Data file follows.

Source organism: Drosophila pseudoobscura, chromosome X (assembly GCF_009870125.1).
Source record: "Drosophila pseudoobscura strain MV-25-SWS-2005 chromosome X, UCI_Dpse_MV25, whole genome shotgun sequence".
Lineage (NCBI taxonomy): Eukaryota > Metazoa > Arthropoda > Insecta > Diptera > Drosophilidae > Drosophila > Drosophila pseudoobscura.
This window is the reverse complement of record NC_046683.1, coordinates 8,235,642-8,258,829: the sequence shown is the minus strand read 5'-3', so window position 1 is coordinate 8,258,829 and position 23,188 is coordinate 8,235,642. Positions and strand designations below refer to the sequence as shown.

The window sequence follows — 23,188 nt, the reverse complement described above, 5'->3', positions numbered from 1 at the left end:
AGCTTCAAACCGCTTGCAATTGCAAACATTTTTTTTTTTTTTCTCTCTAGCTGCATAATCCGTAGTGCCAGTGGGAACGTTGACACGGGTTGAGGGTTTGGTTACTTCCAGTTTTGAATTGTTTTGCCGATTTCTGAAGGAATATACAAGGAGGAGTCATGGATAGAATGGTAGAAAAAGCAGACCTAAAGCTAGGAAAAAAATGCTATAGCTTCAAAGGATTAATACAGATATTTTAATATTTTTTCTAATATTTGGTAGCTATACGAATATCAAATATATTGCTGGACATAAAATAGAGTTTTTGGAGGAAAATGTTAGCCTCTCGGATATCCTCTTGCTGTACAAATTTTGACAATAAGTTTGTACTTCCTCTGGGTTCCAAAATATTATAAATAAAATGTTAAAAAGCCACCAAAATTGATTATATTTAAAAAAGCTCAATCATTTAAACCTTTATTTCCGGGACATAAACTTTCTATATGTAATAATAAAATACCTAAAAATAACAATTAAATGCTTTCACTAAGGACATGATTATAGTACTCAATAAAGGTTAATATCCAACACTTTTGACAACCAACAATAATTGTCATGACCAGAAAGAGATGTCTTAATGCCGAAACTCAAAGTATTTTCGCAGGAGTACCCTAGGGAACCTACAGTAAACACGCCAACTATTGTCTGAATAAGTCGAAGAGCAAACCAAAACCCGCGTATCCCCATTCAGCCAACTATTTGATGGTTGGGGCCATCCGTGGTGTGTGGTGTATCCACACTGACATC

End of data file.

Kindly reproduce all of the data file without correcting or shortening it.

Source organism: Drosophila pseudoobscura, chromosome X (assembly GCF_009870125.1).
Source record: "Drosophila pseudoobscura strain MV-25-SWS-2005 chromosome X, UCI_Dpse_MV25, whole genome shotgun sequence".
Lineage (NCBI taxonomy): Eukaryota > Metazoa > Arthropoda > Insecta > Diptera > Drosophilidae > Drosophila > Drosophila pseudoobscura.
This window is the reverse complement of record NC_046683.1, coordinates 8,235,642-8,258,829: the sequence shown is the minus strand read 5'-3', so window position 1 is coordinate 8,258,829 and position 23,188 is coordinate 8,235,642. Positions and strand designations below refer to the sequence as shown.

The window sequence follows — 23,188 nt, the reverse complement described above, 5'->3', positions numbered from 1 at the left end:
AGCTTCAAACCGCTTGCAATTGCAAACATTTTTTTTTTTTTTCTCTCTAGCTGCATAATCCGTAGTGCCAGTGGGAACGTTGACACGGGTTGAGGGTTTGGTTACTTCCAGTTTTGAATTGTTTTGCCGATTTCTGAAGGAATATACAAGGAGGAGTCATGGATAGAATGGTAGAAAAAGCAGACCTAAAGCTAGGAAAAAAATGCTATAGCTTCAAAGGATTAATACAGATATTTTAATATTTTTTCTAATATTTGGTAGCTATACGAATATCAAATATATTGCTGGACATAAAATAGAGTTTTTGGAGGAAAATGTTAGCCTCTCGGATATCCTCTTGCTGTACAAATTTTGACAATAAGTTTGTACTTCCTCTGGGTTCCAAAATATTATAAATAAAATGTTAAAAAGCCACCAAAATTGATTATATTTAAAAAAGCTCAATCATTTAAACCTTTATTTCCGGGACATAAACTTTCTATATGTAATAATAAAATACCTAAAAATAACAATTAAATGCTTTCACTAAGGACATGATTATAGTACTCAATAAAGGTTAATATCCAACACTTTTGACAACCAACAATAATTGTCATGACCAGAAAGAGATGTCTTAATGCCGAAACTCAAAGTATTTTCGCAGGAGTACCCTAGGGAACCTACAGTAAACACGCCAACTATTGTCTGAATAAGTCGAAGAGCAAACCAAAACCCGCGTATCCCCATTCAGCCAACTATTTGATGGTTGGGGCCATCCGTGGTGTGTGGTGTATCCACACTGACATC